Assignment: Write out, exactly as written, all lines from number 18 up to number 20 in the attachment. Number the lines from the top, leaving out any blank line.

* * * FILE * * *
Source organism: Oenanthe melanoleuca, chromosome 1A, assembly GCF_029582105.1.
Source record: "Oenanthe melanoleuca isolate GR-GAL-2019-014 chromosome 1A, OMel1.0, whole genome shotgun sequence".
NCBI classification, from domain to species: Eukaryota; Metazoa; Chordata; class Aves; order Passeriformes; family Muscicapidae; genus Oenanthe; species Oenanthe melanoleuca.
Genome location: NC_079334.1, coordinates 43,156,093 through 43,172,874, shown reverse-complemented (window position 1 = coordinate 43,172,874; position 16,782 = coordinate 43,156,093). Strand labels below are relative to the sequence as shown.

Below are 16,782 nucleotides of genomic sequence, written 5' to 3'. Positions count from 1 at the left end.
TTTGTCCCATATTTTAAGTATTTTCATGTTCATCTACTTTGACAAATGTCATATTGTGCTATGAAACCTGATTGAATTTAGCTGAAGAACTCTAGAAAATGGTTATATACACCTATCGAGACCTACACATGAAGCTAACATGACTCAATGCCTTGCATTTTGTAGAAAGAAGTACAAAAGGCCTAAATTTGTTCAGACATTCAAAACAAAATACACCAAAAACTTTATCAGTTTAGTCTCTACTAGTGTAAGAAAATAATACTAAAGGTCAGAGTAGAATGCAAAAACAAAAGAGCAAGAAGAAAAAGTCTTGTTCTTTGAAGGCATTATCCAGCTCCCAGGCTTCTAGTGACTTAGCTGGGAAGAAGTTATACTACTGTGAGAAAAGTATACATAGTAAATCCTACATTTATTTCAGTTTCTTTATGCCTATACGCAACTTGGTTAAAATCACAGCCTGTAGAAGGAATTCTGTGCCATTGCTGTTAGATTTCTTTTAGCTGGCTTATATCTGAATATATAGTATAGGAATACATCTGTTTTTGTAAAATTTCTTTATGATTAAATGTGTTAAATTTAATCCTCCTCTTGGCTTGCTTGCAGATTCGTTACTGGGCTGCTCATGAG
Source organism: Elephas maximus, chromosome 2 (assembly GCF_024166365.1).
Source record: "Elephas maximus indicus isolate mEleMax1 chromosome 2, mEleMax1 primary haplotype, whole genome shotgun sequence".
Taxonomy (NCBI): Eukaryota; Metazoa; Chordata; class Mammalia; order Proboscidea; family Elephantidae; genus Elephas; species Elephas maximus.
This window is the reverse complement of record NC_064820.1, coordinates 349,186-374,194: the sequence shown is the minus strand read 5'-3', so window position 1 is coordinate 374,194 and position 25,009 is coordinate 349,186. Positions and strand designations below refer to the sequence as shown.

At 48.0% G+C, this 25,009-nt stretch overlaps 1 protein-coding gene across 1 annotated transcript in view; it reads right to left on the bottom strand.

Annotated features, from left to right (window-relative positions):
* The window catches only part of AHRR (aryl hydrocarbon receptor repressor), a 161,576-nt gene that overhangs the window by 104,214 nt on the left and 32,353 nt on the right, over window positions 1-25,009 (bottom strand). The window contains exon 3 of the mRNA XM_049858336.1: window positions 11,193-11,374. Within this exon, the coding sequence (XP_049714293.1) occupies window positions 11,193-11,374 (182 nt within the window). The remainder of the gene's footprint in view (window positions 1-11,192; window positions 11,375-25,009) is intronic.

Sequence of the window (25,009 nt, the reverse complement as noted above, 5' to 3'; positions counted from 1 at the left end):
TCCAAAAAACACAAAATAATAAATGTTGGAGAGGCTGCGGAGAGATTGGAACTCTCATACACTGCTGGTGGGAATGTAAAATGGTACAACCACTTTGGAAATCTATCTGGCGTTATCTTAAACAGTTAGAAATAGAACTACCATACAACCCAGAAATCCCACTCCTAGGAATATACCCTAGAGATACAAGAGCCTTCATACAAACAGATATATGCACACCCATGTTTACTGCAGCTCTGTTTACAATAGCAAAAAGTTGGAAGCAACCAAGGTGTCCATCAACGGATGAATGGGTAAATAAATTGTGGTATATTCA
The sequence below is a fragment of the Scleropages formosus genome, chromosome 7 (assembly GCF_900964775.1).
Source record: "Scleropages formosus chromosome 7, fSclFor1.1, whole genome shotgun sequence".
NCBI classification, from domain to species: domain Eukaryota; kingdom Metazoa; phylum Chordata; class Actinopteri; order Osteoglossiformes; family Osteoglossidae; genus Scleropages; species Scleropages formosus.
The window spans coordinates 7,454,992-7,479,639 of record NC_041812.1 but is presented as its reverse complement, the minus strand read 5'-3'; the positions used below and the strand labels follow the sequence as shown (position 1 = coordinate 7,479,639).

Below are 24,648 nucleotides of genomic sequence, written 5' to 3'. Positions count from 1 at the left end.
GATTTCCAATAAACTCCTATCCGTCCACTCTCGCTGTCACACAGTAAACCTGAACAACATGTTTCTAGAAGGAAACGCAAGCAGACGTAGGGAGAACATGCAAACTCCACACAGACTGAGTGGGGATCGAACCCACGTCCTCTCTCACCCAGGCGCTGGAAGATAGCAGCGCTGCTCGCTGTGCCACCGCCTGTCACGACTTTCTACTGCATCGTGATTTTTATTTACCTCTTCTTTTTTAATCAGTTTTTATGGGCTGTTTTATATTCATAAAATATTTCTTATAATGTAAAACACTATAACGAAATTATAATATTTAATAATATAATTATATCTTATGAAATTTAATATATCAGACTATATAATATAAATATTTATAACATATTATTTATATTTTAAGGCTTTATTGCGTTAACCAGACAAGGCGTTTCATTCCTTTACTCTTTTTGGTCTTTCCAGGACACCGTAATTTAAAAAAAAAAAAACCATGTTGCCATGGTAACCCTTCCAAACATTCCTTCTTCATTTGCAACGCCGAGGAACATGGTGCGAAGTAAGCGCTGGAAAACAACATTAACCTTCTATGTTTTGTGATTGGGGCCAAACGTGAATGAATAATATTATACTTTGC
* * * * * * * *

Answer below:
NCBI classification, from domain to species: domain Eukaryota; kingdom Metazoa; phylum Chordata; class Actinopteri; order Osteoglossiformes; family Osteoglossidae; genus Scleropages; species Scleropages formosus.
The window spans coordinates 7,454,992-7,479,639 of record NC_041812.1 but is presented as its reverse complement, the minus strand read 5'-3'; the positions used below and the strand labels follow the sequence as shown (position 1 = coordinate 7,479,639).

Below are 24,648 nucleotides of genomic sequence, written 5' to 3'. Positions count from 1 at the left end.